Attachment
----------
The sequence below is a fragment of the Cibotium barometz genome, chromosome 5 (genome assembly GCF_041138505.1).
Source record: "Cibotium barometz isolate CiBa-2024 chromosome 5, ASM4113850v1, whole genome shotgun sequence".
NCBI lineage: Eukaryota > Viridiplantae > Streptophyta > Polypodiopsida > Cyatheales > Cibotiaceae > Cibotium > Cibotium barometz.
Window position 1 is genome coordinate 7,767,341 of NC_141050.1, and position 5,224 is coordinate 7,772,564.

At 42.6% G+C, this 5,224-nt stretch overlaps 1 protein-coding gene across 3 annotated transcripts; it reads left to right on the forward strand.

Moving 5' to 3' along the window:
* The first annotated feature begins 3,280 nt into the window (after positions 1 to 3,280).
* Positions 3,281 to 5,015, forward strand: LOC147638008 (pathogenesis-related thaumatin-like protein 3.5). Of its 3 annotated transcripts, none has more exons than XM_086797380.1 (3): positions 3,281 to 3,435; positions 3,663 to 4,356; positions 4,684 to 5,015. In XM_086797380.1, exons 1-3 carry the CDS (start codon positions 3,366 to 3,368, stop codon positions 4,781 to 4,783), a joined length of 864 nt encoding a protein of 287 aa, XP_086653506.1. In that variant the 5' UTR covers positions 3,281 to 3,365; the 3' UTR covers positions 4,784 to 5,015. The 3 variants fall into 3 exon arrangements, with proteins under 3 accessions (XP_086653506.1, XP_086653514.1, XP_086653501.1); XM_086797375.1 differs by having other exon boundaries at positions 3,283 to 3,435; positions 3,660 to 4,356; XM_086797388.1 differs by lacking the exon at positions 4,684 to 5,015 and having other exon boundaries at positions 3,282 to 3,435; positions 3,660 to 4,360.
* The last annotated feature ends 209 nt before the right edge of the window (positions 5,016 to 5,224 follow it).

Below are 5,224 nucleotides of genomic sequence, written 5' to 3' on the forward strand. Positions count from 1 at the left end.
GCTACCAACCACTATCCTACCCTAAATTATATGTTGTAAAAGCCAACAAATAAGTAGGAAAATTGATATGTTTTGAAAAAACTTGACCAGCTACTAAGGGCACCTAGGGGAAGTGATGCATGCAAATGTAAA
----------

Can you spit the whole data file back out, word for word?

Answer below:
The sequence below is a fragment of the Cibotium barometz genome, chromosome 5 (genome assembly GCF_041138505.1).
Source record: "Cibotium barometz isolate CiBa-2024 chromosome 5, ASM4113850v1, whole genome shotgun sequence".
NCBI lineage: Eukaryota > Viridiplantae > Streptophyta > Polypodiopsida > Cyatheales > Cibotiaceae > Cibotium > Cibotium barometz.
Window position 1 is genome coordinate 7,767,341 of NC_141050.1, and position 5,224 is coordinate 7,772,564.

At 42.6% G+C, this 5,224-nt stretch overlaps 1 protein-coding gene across 3 annotated transcripts; it reads left to right on the forward strand.

Moving 5' to 3' along the window:
* The first annotated feature begins 3,280 nt into the window (after positions 1 to 3,280).
* Positions 3,281 to 5,015, forward strand: LOC147638008 (pathogenesis-related thaumatin-like protein 3.5). Of its 3 annotated transcripts, none has more exons than XM_086797380.1 (3): positions 3,281 to 3,435; positions 3,663 to 4,356; positions 4,684 to 5,015. In XM_086797380.1, exons 1-3 carry the CDS (start codon positions 3,366 to 3,368, stop codon positions 4,781 to 4,783), a joined length of 864 nt encoding a protein of 287 aa, XP_086653506.1. In that variant the 5' UTR covers positions 3,281 to 3,365; the 3' UTR covers positions 4,784 to 5,015. The 3 variants fall into 3 exon arrangements, with proteins under 3 accessions (XP_086653506.1, XP_086653514.1, XP_086653501.1); XM_086797375.1 differs by having other exon boundaries at positions 3,283 to 3,435; positions 3,660 to 4,356; XM_086797388.1 differs by lacking the exon at positions 4,684 to 5,015 and having other exon boundaries at positions 3,282 to 3,435; positions 3,660 to 4,360.
* The last annotated feature ends 209 nt before the right edge of the window (positions 5,016 to 5,224 follow it).

Below are 5,224 nucleotides of genomic sequence, written 5' to 3' on the forward strand. Positions count from 1 at the left end.
GCTACCAACCACTATCCTACCCTAAATTATATGTTGTAAAAGCCAACAAATAAGTAGGAAAATTGATATGTTTTGAAAAAACTTGACCAGCTACTAAGGGCACCTAGGGGAAGTGATGCATGCAAATGTAAA